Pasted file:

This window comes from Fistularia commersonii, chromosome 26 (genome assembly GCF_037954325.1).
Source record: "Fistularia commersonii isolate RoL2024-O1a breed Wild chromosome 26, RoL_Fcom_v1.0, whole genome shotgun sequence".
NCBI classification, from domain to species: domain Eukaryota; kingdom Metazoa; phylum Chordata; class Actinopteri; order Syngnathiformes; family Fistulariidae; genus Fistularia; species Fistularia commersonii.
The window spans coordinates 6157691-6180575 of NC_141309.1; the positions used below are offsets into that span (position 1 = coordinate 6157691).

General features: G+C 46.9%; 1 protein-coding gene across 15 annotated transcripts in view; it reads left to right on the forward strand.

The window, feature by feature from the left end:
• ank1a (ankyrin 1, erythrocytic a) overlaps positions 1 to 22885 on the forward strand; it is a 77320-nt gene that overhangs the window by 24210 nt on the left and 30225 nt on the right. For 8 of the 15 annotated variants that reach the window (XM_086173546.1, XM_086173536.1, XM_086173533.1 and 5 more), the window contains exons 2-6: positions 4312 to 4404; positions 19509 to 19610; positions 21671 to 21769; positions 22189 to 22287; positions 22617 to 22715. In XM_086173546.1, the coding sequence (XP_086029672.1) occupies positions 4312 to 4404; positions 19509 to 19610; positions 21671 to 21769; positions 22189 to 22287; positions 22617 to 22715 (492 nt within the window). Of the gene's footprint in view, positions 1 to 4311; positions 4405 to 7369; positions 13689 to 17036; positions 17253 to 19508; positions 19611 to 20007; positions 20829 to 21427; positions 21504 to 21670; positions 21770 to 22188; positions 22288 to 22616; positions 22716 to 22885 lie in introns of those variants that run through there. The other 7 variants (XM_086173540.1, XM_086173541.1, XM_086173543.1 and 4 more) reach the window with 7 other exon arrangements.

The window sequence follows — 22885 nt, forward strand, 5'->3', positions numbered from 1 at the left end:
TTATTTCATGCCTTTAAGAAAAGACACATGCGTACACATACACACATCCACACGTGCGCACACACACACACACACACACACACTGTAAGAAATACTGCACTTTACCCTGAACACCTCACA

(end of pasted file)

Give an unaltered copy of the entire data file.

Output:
This window comes from Fistularia commersonii, chromosome 26 (genome assembly GCF_037954325.1).
Source record: "Fistularia commersonii isolate RoL2024-O1a breed Wild chromosome 26, RoL_Fcom_v1.0, whole genome shotgun sequence".
NCBI classification, from domain to species: domain Eukaryota; kingdom Metazoa; phylum Chordata; class Actinopteri; order Syngnathiformes; family Fistulariidae; genus Fistularia; species Fistularia commersonii.
The window spans coordinates 6157691-6180575 of NC_141309.1; the positions used below are offsets into that span (position 1 = coordinate 6157691).

General features: G+C 46.9%; 1 protein-coding gene across 15 annotated transcripts in view; it reads left to right on the forward strand.

The window, feature by feature from the left end:
• ank1a (ankyrin 1, erythrocytic a) overlaps positions 1 to 22885 on the forward strand; it is a 77320-nt gene that overhangs the window by 24210 nt on the left and 30225 nt on the right. For 8 of the 15 annotated variants that reach the window (XM_086173546.1, XM_086173536.1, XM_086173533.1 and 5 more), the window contains exons 2-6: positions 4312 to 4404; positions 19509 to 19610; positions 21671 to 21769; positions 22189 to 22287; positions 22617 to 22715. In XM_086173546.1, the coding sequence (XP_086029672.1) occupies positions 4312 to 4404; positions 19509 to 19610; positions 21671 to 21769; positions 22189 to 22287; positions 22617 to 22715 (492 nt within the window). Of the gene's footprint in view, positions 1 to 4311; positions 4405 to 7369; positions 13689 to 17036; positions 17253 to 19508; positions 19611 to 20007; positions 20829 to 21427; positions 21504 to 21670; positions 21770 to 22188; positions 22288 to 22616; positions 22716 to 22885 lie in introns of those variants that run through there. The other 7 variants (XM_086173540.1, XM_086173541.1, XM_086173543.1 and 4 more) reach the window with 7 other exon arrangements.

The window sequence follows — 22885 nt, forward strand, 5'->3', positions numbered from 1 at the left end:
TTATTTCATGCCTTTAAGAAAAGACACATGCGTACACATACACACATCCACACGTGCGCACACACACACACACACACACACACTGTAAGAAATACTGCACTTTACCCTGAACACCTCACA